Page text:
Outlier detection from a set of patterns is an active part of research into data collection processing. Many modeling techniques can resist the exterior or reduce their impact. Outlier detection and understanding of them can lead to interesting discoveries.
Definition of Outlier Detection
Outliers are generally defined as models that are exceptionally far from the mainstream of data. There is no strict mathematical definition of what alienation is; determining whether an observation is an abstraction is ultimately a subjective exercise.
An outlier can be interpreted as data or observation that deviates greatly from the mean of a given protocol or set of data. An exception may occur by accident, but it may indicate a measurement error or the given set of data may have a heavier distribution.
Therefore, outlier detection can be defined as the process of detecting and then excluding outsiders from a given set of data. There are no standardized outlier identification methods because these are mostly dataset-dependent. Outlier detection as a branch of data processing has many applications in data stream analysis.
This paper focuses on the problems of outlier detection by data stream and specific techniques used to detect streaming data in data mining. We will also focus on recent research on outlier detection methods and external analysis.
Our discussion will cover areas of standard application of outlier detection such as fraud detection, public health, and sports, and touch on different approaches such as proximity-based approaches and angle-based approaches.
Outlier Detection Techniques
To identify the exterior in the database, it is important to keep in mind the context and find the answer to the most basic and relevant question: “Why should I find outliers?” The context will explain the meaning of your findings.
Remember two important questions about your database during Outlier Identification:
(i) What and how many features do I consider for outlier detection? (Similarity/diversity)
(ii) Can I take the distribution (s) of values for the features I have selected? (Parameter / non-parameter)
There are four Outlier Detection techniques in general.
1. Numeric Outlier
A numerical outlier is a simple, non-standard outlier detection technique in a one-dimensional feature space. Exteriors are calculated by IQR (InterQuartile Range). For example, the first and third quarters (Q1, Q3) are calculated. Outlier is a data point xi that is out of range.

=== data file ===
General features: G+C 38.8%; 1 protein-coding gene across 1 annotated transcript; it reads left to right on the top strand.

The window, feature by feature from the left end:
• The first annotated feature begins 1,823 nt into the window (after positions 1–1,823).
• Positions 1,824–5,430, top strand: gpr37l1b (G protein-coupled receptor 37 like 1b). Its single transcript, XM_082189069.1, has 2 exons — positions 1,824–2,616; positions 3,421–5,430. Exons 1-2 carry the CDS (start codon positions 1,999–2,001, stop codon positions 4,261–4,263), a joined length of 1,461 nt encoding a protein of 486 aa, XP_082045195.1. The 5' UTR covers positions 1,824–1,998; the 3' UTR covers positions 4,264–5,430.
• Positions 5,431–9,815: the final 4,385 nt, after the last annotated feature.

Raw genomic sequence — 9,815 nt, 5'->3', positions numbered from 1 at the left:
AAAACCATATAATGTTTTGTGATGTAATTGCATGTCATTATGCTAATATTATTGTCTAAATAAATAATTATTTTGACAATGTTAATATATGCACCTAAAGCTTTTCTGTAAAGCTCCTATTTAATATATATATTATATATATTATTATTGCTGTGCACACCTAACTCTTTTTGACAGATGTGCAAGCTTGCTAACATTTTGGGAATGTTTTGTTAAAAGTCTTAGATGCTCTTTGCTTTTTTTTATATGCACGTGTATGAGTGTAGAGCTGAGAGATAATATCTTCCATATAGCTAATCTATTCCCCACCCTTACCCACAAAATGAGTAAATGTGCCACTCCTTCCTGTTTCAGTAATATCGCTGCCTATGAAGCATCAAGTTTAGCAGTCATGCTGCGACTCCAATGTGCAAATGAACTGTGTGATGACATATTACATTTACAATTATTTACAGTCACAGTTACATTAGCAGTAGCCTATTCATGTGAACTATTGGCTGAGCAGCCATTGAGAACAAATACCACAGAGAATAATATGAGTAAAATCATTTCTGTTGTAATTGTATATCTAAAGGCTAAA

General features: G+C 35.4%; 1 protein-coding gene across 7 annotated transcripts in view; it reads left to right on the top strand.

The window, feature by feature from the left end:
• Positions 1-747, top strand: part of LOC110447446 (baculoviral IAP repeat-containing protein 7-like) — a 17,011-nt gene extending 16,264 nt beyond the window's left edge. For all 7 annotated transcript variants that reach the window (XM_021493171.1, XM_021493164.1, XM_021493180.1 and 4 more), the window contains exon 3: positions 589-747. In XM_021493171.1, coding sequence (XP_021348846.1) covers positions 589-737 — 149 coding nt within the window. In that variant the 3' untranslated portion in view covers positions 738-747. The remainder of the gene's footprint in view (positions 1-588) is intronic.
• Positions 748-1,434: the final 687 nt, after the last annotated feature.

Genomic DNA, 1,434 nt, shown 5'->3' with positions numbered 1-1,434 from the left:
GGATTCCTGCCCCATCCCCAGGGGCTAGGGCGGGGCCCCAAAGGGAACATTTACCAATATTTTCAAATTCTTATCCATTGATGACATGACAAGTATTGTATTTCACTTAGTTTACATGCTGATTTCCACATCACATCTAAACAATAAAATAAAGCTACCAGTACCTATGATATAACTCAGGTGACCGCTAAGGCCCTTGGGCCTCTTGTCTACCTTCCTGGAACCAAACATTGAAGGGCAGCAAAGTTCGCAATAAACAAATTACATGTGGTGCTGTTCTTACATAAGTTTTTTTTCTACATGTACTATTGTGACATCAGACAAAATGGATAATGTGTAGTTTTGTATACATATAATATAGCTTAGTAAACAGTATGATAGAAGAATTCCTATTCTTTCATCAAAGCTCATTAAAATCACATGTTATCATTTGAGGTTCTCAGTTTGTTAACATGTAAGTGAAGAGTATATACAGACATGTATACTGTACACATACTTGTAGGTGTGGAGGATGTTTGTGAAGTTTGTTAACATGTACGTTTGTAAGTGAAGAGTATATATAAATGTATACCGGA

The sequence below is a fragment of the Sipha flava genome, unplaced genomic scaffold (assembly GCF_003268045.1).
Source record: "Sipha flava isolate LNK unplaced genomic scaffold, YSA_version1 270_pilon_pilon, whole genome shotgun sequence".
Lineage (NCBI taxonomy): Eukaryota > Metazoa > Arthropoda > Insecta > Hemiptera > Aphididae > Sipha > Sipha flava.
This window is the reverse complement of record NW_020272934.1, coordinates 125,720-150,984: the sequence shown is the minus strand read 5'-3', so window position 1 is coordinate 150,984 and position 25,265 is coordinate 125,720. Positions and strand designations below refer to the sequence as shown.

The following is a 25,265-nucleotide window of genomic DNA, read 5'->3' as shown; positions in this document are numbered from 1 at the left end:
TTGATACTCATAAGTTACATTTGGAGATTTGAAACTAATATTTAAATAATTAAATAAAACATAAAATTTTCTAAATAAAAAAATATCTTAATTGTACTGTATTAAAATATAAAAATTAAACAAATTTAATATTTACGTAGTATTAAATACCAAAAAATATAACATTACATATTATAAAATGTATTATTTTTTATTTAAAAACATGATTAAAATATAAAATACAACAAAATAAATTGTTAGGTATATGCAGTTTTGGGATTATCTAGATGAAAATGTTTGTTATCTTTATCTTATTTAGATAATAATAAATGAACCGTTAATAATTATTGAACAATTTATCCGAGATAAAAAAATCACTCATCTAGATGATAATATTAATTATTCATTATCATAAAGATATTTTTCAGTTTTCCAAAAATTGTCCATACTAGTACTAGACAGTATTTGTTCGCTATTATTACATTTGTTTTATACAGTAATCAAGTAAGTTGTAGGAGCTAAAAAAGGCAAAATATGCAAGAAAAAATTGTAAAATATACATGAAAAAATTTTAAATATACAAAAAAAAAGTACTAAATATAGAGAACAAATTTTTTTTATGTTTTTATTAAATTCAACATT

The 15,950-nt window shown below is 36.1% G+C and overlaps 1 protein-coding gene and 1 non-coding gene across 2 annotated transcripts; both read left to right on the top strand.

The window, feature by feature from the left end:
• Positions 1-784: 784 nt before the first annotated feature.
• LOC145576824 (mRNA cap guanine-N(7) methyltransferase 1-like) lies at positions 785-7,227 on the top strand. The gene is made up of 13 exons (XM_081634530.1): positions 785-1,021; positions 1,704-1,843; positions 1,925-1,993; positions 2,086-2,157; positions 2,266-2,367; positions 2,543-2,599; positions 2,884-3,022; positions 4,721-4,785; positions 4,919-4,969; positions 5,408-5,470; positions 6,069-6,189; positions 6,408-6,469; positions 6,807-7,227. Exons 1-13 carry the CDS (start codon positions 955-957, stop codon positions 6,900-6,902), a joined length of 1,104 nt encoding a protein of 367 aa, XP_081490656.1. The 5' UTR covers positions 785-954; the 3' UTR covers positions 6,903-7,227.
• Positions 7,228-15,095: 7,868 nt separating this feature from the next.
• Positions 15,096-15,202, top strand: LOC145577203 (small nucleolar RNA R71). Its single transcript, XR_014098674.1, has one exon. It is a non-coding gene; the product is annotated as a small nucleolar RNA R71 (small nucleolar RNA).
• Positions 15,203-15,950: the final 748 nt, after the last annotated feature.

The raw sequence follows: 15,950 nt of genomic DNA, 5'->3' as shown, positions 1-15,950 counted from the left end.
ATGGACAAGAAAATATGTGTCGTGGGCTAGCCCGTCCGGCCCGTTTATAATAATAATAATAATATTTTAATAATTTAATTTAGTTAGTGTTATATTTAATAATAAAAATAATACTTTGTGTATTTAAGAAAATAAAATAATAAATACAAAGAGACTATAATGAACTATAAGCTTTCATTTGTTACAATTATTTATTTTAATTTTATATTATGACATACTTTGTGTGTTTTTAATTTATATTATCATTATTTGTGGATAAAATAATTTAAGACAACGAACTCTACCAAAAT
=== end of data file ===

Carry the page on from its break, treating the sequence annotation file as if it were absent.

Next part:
Using the interquartile amplifier value k=1.5, the limits are the typical upper and lower whiskers of a box plot.
This technique can be easily implemented on the KNIME Analytics platform using the Numeric Outliers node.
The Z-score technique considers the Gaussian distribution of data. Outliers are data points that are on the tail of the distribution and are therefore far from average.
The z-score of any data point can be calculated by the following expression, after making appropriate changes to the selected feature interval of the dataset:
When calculating the z-score for each sample, a limit must be specified in the data set. Some good ‘thumb rule’ limits may be fixed deviations of 2.5, 3, 3.5, or more.
This outlier detection technique is based on the DBSCAN clustering method. DBSCAN is a non-standard, density-based outlier detection method. Here, all data points are defined as focal points, boundary points, or noise points.
4. Isolated forest
This non-parameter system is suitable for large datasets in one or more dimensional features. Isolation number is very important in this outlier detection technique. Isolation number is the number of divisions required to isolate a data point.
Outlier Detection Methods
Models for Outlier Detection Analysis
There are many approaches to detecting abnormalities. Outlier detection models can be classified into the following groups:
1. Intensive value analysis
Extreme value analysis is the most basic form of outlier detection and is suitable for 1-dimensional data. In this external analysis approach, the largest or smallest values are considered externally. The Z-Test and the Students’ T-Test are excellent examples.
These are good heuristics for the initial analysis of data but they are not of much value in multifaceted systems. Extreme value analysis is often used as a final step in interpreting the outputs of other outlier detection methods.
2. Linear Models
In this approach, data is structured outside the lower dimensional substructure using linear interactions. The distance of each data point is calculated for a plane that corresponds to the sub-interval. This distance is used to detect outliers. PCA (primary component analysis) is an example of a linear model for anomaly detection.
3. Probabilistic and Statistical Models
In this approach, probability and statistical models consider specific distributions of data. Expectation-enhancement (EM) methods are used to estimate the parameters of the sample. Finally, they calculate the probability of the member of each data point for the calculated distribution. Points with the lowest probability of membership are marked externally.
4. Proximity-based Models
In this mode, the outliers are designed as points of isolation from other observations. Cluster analysis, density-based analysis, and neighborhood environment are key approaches of this type.
5. Information-theoretical models
In this mode, outliers increase the minimum code length to describe a data set.